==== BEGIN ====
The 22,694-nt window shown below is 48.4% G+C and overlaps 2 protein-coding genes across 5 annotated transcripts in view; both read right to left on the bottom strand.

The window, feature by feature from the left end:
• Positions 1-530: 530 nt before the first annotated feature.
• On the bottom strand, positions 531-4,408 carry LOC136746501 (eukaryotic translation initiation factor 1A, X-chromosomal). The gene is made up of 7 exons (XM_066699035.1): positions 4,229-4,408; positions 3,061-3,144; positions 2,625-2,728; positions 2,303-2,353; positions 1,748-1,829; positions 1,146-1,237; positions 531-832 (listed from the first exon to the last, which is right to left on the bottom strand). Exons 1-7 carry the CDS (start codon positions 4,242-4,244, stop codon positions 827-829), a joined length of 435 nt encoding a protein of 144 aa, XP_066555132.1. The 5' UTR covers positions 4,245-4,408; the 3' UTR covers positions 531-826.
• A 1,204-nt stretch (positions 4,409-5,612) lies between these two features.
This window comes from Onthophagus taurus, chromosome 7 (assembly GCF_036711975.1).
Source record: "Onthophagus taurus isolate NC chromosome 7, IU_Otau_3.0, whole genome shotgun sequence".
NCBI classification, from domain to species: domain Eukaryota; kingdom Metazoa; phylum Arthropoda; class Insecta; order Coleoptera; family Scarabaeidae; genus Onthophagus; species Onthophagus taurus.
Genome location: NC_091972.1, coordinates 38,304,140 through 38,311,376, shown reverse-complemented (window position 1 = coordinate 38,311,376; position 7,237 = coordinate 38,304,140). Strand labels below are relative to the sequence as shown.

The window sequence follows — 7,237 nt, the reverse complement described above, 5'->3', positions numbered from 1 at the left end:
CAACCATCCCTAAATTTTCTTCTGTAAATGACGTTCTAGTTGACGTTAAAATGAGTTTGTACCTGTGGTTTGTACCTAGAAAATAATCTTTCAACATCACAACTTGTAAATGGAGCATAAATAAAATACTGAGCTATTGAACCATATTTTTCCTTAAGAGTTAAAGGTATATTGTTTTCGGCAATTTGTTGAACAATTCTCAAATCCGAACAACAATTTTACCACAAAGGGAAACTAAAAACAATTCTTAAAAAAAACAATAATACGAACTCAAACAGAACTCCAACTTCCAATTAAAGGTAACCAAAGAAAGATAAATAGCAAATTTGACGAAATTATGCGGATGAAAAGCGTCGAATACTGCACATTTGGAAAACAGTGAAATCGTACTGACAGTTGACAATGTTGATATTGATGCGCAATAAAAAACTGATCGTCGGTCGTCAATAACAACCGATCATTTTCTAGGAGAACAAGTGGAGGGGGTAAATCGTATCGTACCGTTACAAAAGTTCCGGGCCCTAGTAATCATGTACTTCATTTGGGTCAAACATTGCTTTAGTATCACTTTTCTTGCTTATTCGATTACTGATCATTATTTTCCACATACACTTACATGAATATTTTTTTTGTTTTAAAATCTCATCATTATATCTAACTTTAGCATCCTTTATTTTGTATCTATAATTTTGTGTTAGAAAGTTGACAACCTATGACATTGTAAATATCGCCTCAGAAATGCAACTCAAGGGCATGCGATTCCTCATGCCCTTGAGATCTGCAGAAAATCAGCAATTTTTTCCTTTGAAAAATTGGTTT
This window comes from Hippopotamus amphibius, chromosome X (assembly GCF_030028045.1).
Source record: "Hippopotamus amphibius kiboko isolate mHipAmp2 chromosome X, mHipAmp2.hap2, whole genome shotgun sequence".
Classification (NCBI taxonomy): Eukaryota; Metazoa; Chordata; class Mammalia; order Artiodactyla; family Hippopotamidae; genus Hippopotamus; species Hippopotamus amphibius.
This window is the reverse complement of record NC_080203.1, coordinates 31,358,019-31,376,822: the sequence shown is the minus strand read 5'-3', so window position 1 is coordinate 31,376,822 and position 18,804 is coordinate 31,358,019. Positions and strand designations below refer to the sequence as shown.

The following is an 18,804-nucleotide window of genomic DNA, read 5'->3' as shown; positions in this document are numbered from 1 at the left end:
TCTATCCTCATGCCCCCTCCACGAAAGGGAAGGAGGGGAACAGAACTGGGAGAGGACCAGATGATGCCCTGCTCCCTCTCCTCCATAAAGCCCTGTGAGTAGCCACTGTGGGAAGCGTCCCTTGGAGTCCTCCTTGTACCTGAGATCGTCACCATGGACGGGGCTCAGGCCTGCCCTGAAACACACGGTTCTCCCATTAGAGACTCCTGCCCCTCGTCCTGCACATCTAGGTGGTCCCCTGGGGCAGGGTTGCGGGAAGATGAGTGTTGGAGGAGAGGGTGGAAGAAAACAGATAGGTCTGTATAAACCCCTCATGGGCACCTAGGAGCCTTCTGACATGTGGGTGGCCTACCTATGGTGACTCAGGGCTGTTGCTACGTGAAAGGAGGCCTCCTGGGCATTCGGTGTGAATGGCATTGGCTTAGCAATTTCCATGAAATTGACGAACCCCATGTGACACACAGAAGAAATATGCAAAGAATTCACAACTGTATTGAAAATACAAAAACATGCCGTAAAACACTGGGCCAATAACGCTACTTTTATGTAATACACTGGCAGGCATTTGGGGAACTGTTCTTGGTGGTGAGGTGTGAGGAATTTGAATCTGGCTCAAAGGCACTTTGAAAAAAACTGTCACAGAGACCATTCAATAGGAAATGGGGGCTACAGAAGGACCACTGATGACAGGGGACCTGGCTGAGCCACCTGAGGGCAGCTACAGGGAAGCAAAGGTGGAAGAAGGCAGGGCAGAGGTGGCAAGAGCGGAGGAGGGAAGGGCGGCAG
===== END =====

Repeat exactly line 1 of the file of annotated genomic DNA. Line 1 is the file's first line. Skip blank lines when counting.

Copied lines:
The 22,694-nt window shown below is 48.4% G+C and overlaps 2 protein-coding genes across 5 annotated transcripts in view; both read right to left on the bottom strand.